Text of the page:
When dining at Yoshinoya I never know how to ask for the size meal I want.

Their sizes are 並, 大, and 特.

I only know that "大" means big, but it also has two readings so I have no idea whether to ask for "dai" or "ooki". And since the word/character I know for "small" is not included, I assume they are using a similar gimmick to that seen in Western chains where there is no small but only "regular", "medium", "large"... sometimes up to the infamous "venti" (-:

Then again maybe there are various ways of writing "small".

So are these standard words or gimmicky like "venti", what do they mean literally, how do I know which reading to use for each, how would I say them in an order? Are these same sizes used just about everywhere in Japanese restaurants or are there some other terms I should also know?

  • I don't think "small" applies unless you're ordering from a kids' menu. Jun 13, 2011 at 4:56
  • 1
    Usually (but certainly not always) I find Japanese portions smaller than the sizes I'm used to in Australia, where at least in McDonalds, "small" is still used as a size, and not just on the kids menu. Jun 13, 2011 at 4:58
  • That sounds more like glocalization more than anything else; I'm sure you'd find portions in the US quite large, even in a McDonalds. Jun 13, 2011 at 5:00
  • Yes American portions are bigger than Australian portions, and European portions are smaller than Australians also. But McDonalds portion sizes seem to be standardized. American McDonalds might have extra portion sizes above what they have in some other countries though, a least for drinks if I recall correctly. Jun 13, 2011 at 5:05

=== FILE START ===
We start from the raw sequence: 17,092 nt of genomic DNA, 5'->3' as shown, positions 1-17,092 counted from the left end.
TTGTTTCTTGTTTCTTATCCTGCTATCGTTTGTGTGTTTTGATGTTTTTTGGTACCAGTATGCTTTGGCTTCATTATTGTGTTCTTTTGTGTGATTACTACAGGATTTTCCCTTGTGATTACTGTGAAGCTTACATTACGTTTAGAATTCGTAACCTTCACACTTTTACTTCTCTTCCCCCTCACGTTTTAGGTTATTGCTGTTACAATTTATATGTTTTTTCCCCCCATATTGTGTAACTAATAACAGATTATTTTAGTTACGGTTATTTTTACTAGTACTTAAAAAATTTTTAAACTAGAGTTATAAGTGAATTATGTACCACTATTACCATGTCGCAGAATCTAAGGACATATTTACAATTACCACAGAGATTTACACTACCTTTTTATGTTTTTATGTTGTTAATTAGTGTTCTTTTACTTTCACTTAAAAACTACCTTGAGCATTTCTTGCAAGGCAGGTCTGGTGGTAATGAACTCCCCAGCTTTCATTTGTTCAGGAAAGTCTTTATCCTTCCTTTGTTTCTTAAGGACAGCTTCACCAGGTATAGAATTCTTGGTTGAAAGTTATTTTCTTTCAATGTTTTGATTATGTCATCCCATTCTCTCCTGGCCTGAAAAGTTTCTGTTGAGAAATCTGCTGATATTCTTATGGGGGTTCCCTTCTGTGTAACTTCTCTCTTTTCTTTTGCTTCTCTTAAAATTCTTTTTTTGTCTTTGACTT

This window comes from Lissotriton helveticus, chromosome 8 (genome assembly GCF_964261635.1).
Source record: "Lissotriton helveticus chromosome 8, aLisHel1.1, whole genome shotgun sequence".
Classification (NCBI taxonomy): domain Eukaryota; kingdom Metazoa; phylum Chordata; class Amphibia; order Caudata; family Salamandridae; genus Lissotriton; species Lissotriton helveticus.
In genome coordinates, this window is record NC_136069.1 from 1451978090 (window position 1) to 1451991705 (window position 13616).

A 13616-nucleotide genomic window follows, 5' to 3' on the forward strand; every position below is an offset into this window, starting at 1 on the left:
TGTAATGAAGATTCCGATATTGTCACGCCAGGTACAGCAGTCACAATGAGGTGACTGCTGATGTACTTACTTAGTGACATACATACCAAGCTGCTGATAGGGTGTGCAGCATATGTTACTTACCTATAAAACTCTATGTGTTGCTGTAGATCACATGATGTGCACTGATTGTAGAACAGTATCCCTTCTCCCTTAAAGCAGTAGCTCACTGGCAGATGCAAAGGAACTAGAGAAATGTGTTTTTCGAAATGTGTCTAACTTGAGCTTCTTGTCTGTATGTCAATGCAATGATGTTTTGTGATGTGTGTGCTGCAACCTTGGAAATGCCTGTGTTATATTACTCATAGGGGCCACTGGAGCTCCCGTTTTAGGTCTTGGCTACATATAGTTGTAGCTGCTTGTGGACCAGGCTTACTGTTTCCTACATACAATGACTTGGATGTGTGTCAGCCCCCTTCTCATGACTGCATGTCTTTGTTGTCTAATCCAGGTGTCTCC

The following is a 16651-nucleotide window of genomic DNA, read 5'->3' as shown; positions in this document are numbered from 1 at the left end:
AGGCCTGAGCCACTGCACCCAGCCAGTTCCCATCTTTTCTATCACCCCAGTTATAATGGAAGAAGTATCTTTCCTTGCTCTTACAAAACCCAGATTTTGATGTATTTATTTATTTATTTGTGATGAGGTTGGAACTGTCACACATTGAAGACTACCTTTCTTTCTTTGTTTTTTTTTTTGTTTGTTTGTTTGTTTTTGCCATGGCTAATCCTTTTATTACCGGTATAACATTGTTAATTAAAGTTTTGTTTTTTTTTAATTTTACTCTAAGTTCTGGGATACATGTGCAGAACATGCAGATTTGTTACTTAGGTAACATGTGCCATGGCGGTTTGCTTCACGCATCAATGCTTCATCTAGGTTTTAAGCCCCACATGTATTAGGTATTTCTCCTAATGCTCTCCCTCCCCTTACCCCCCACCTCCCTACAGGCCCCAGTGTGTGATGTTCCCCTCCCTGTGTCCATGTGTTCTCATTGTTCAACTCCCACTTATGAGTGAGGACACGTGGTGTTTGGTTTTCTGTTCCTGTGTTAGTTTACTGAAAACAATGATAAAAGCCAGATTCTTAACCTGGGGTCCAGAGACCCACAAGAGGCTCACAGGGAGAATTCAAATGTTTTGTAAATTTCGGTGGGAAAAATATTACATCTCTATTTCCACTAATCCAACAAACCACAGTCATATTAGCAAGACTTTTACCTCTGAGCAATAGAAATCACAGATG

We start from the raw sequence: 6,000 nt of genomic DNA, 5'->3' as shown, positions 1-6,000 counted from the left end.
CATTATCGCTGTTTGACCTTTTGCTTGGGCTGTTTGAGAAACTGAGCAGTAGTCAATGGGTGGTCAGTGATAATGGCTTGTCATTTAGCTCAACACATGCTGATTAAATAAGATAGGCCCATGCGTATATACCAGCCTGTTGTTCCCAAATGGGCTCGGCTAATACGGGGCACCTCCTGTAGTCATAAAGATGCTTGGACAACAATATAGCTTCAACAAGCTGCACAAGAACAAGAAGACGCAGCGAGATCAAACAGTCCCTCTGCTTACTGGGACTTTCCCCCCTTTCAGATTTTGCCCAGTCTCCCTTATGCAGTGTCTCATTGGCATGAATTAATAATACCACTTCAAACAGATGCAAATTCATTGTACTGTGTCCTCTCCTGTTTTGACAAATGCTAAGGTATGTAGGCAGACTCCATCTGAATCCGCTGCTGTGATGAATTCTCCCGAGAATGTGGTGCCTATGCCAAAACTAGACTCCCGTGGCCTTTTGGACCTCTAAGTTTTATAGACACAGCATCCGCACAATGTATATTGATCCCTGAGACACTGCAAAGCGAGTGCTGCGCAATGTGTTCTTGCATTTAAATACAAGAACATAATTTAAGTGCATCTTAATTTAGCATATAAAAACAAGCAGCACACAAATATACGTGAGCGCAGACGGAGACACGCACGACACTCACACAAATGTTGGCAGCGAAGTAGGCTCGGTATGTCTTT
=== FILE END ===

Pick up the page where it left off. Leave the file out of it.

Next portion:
• 2
    Yeah, don't ever ask for a "large" soda in the US unless you're ready to put down a bucket... Jun 13, 2011 at 5:07

2 Answers 2


Although 並(nami), 大(dai) will work in most of the places, others would depend on each restaurant.

  • For Small - 小 (shou), ミニ (mini), 半分 (hanbun), 少なめ (sukuname), S (エス)...

  • For Normal - 並 (nami), 普通 (futsuu), 中(chuu), M (エム)...

  • For Big - 大 (dai), 大盛り (oomori), 多め (oome), L (エル)...

    • For Special Big - 1.5盛 (ittengo mori) (sukiya invented it)
  • For Extra Big - 特盛 (tokumori), 特大 (tokudai)...

  • For Extreme Big - 鬼盛 (oni mori), (超)巨大盛 (chou kyodai mori), バカ盛り (baka mori), 激盛り (geki mori), メガ盛り (mega mori)....

  • 1
    Don't forget 鬼盛り, which I see sometimes. :)
    – deceze
    Jun 13, 2011 at 5:02
  • 1
    Nice and exhaustive answer! Now we need something similar for drink sizes ;-)
    – Dave
    Jun 13, 2011 at 8:23
  • and 2枚盛り for うなぎ
    – user145
    Sep 6, 2011 at 14:46
  • It seems that, in a ramen shop called 二郎ラーメン, people say 増し or 増し増し for extra vegetable topping.
    – user458
    Dec 19, 2011 at 7:38

For Yoshinoya, it is 並 (nami) and 大(盛り) (oomori) because that is what the servers yell out to the cooks. This has been my experience in Tokyo branches. They didn't have 特 in those days, but 特盛 (tokumori) would be my guess.

You can/could also order it without onions (neginuki), or darker (cooked-down) broth (karai).

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